sugar-snap peas, ends snapped off and de-stringed
olive oil
lemon juice
lemon zest
torn mint (optional)
shallots or green onions, thinly sliced (optional)
ricotta cheese
milk (optional)

  1. Put a pot of water on to boil, and when boiling, briefly submerge your beautiful sugar-snap peas (for about half a minute to a minute, enough to get them bright and green but still crisp-tender.)  Drain, and submerge in cold water (a technique called “shocking,” which helps them keep their color and texture.)
  2. Strain shocked peas, and toss with a healthy glug of olive oil, a squeeze of lemon and sprinkle of lemon zest, mint (if you’re using it) and the shallots or green onions (again, if you’re using them).  Toss gently, and salt and pepper to taste.  Taste one; it should be amazing.
  3. Here’s the exciting part: you can either just do what I did and serve the peas over a dollop of ricotta (drizzled with a bit of olive oil), or do as the Amateur Gourmet did and beat the ricotta, slowly drizzling in a bit of milk until it gets smooth and airy.  He recommends doing it in a stand mixer, but I’m sure you could do it by hand.  Either way (regular or airy), I’m sure this dish would be equally amazing.

Happy January!

Hello everyone, and happy January!

Though it’s currently the beginning of a new semester here, with all the frenetic and expansive energy attending the return to academia, it seems to me that the food world holds its own temporal court, keeping us in something like a stasis of old apples, sweet carrots, potatoes and cabbage. I still can’t shake the sense that January is so very much locked between November and March, in the culinary doldrums of sister winter. There is no freedom in a root vegetable, if you catch my drift. Its flavor-fullness comes through a sense of warmth, comfort, perhaps even staidness–but at the moment, I’m ready for all that is solid to melt into air (wink). I’m ready for the giddiness of spring, mainly for fresh rhubarb and salads–oh, salads!–that you feel are necessary rather than salutary, ones you don’t even have to think about, the components just jump right into your bowl.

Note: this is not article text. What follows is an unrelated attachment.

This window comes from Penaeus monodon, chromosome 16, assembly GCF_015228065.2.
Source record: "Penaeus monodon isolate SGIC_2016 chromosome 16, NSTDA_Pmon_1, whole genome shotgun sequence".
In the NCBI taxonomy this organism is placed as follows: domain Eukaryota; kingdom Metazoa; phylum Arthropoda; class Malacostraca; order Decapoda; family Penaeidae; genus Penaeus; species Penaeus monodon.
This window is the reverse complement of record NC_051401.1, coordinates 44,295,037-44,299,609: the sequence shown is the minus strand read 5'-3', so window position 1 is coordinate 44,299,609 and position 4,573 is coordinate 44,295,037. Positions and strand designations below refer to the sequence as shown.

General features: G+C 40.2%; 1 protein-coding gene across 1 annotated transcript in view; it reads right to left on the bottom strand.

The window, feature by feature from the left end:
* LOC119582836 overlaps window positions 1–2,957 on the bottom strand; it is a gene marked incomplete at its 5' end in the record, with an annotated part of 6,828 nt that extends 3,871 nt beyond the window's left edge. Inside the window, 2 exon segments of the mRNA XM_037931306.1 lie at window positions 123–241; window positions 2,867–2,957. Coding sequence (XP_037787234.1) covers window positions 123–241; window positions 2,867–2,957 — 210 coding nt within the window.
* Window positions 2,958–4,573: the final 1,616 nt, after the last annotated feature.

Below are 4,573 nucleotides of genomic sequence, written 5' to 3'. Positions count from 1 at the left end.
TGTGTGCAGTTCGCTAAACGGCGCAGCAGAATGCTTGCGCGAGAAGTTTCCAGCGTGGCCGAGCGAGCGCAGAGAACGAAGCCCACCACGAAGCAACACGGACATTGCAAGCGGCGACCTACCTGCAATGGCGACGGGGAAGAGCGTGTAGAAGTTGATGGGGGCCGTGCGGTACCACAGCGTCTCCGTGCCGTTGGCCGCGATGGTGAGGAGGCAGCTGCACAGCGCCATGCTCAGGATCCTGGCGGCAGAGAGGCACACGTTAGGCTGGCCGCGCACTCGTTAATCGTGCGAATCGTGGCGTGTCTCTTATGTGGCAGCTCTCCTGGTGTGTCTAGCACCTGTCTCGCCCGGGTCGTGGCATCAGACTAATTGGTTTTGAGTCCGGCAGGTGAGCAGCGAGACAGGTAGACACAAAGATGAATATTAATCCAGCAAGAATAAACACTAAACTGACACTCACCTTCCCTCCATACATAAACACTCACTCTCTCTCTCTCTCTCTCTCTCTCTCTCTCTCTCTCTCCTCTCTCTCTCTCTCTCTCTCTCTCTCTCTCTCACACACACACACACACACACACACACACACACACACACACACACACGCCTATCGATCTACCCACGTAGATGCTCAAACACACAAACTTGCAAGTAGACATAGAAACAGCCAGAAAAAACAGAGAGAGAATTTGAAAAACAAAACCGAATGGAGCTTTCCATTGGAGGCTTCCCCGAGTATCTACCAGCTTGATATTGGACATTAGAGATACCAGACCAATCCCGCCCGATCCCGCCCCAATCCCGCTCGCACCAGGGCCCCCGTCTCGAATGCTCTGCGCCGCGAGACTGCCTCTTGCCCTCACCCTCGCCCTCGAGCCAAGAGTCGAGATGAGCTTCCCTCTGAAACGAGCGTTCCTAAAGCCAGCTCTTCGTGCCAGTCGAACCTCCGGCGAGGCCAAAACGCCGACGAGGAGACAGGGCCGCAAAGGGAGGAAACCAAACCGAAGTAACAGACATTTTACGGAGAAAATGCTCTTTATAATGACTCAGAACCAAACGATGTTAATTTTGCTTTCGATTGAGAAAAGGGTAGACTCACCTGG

Now don’t get me wrong, I happen to like winter produce, especially when it comes in your farm share:

It’s true: everything does taste better when from a CSA share. Alice and I are splitting a half-vegetarian share from Keystone Farm, which is pretty much perfect. We also get eggs, granola and cheese every week, which is wonderful! West Phillians, if you’re thinking about doing CSA, you should definitely check out this option. Plus they give you a print-out about your weekly share, detailing what type of produce you’ve gotten as well as recipes to try featuring–you guessed it–the inexorable march of apples, onions, carrots, and potatoes. I’ll post one ASAITO (As Soon As I’ve Tried One.) But for now I’ve been turning to all of Molly’s really great braised vegetable recipes, the ones that make cabbages really lush and lovely, an unforgettable symphony of tenderness and savoriness. I happen to really like braising with its mixture of simplicity and time; it’s perfect for the winter when it’s harder to care about you food, and yet you still want your food to care about you in complex, interesting, layered ways. Roasting also gets me there, but somehow it’s not as exciting (at least right now, at least to me.)

Here’s a great recipe for braised red cabbage, a sweet-and-sour take on the theme that really pops. For a winter vegetable, it’s so flavorful and bright, almost in a summery way. The first time I made it I ate almost all of it. Dolefully scraping the last bits of it out of the container, I honestly considered making it again that night–and I’m telling you people, that was no small amount of cabbage. Trust me. You’re going to like it.

Sweet and Sour Red Cabbage
From the Martha Stewart Living Christmas Cookbook (I know. But it was only 8 bucks at Marshalls and the recipes are really quite good. Its holiday spirit got me through paper-writing.)

1 small head red cabbage (about 2 pounds)
2 T vegetable oil
7 T red-wine vinegar
3 T honey
1 tsp cinnamon
pinch allspice
salt and pepper to taste
1 Granny Smith apple

1. Halve cabbage lengthwise; remove core, and slice leaves as thinly as possible.
2. Heat oil in a large saucepan over medium-low heat. Add cabbage and cook, stirring frequently, until wilted, about 10 minutes. Add vinegar, honey, cinnamon and allspice. Season with salt and pepper. Add 3 T water, and continue cooking until cabbage is almost soft, about 1 1/2 hours. Add more water as needed if pan looks dry. (NOTE: I usually just cook it for one hour before adding the apple. Life is short. More to the point, I am impatient.)